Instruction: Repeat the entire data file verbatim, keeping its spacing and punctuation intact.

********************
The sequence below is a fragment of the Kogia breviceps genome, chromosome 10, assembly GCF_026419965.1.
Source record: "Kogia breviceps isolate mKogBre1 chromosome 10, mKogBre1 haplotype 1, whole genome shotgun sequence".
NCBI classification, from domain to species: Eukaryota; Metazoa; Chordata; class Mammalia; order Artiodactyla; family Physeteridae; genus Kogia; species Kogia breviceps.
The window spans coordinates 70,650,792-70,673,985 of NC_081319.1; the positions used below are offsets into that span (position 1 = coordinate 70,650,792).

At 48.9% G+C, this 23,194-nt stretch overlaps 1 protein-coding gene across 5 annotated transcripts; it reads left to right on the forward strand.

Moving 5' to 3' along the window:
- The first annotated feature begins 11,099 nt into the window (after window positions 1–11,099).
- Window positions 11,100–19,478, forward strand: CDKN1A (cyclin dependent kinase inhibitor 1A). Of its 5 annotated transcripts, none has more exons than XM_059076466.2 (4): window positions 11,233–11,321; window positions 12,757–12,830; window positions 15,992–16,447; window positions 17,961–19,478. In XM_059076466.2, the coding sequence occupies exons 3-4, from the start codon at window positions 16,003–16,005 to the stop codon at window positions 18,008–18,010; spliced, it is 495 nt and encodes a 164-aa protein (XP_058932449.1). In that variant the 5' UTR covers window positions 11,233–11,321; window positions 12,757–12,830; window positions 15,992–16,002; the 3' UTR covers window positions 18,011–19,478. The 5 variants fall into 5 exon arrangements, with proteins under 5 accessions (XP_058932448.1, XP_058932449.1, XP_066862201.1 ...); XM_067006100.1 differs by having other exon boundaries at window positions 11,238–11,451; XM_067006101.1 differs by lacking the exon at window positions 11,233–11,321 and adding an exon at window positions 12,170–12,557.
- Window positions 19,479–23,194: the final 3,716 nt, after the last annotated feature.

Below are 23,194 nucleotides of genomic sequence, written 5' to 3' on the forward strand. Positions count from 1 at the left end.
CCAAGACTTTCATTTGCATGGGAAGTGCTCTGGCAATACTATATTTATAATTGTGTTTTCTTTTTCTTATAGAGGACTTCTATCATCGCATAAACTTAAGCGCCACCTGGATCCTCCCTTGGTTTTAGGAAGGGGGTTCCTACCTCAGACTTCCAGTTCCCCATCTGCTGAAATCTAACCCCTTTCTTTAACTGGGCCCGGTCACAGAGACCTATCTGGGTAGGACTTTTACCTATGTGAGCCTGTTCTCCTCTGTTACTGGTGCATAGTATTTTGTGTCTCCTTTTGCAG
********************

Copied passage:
The sequence below is a fragment of the Kogia breviceps genome, chromosome 10, assembly GCF_026419965.1.
Source record: "Kogia breviceps isolate mKogBre1 chromosome 10, mKogBre1 haplotype 1, whole genome shotgun sequence".
NCBI classification, from domain to species: Eukaryota; Metazoa; Chordata; class Mammalia; order Artiodactyla; family Physeteridae; genus Kogia; species Kogia breviceps.
The window spans coordinates 70,650,792-70,673,985 of NC_081319.1; the positions used below are offsets into that span (position 1 = coordinate 70,650,792).

At 48.9% G+C, this 23,194-nt stretch overlaps 1 protein-coding gene across 5 annotated transcripts; it reads left to right on the forward strand.

Moving 5' to 3' along the window:
- The first annotated feature begins 11,099 nt into the window (after window positions 1–11,099).
- Window positions 11,100–19,478, forward strand: CDKN1A (cyclin dependent kinase inhibitor 1A). Of its 5 annotated transcripts, none has more exons than XM_059076466.2 (4): window positions 11,233–11,321; window positions 12,757–12,830; window positions 15,992–16,447; window positions 17,961–19,478. In XM_059076466.2, the coding sequence occupies exons 3-4, from the start codon at window positions 16,003–16,005 to the stop codon at window positions 18,008–18,010; spliced, it is 495 nt and encodes a 164-aa protein (XP_058932449.1). In that variant the 5' UTR covers window positions 11,233–11,321; window positions 12,757–12,830; window positions 15,992–16,002; the 3' UTR covers window positions 18,011–19,478. The 5 variants fall into 5 exon arrangements, with proteins under 5 accessions (XP_058932448.1, XP_058932449.1, XP_066862201.1 ...); XM_067006100.1 differs by having other exon boundaries at window positions 11,238–11,451; XM_067006101.1 differs by lacking the exon at window positions 11,233–11,321 and adding an exon at window positions 12,170–12,557.
- Window positions 19,479–23,194: the final 3,716 nt, after the last annotated feature.

Below are 23,194 nucleotides of genomic sequence, written 5' to 3' on the forward strand. Positions count from 1 at the left end.
CCAAGACTTTCATTTGCATGGGAAGTGCTCTGGCAATACTATATTTATAATTGTGTTTTCTTTTTCTTATAGAGGACTTCTATCATCGCATAAACTTAAGCGCCACCTGGATCCTCCCTTGGTTTTAGGAAGGGGGTTCCTACCTCAGACTTCCAGTTCCCCATCTGCTGAAATCTAACCCCTTTCTTTAACTGGGCCCGGTCACAGAGACCTATCTGGGTAGGACTTTTACCTATGTGAGCCTGTTCTCCTCTGTTACTGGTGCATAGTATTTTGTGTCTCCTTTTGCAG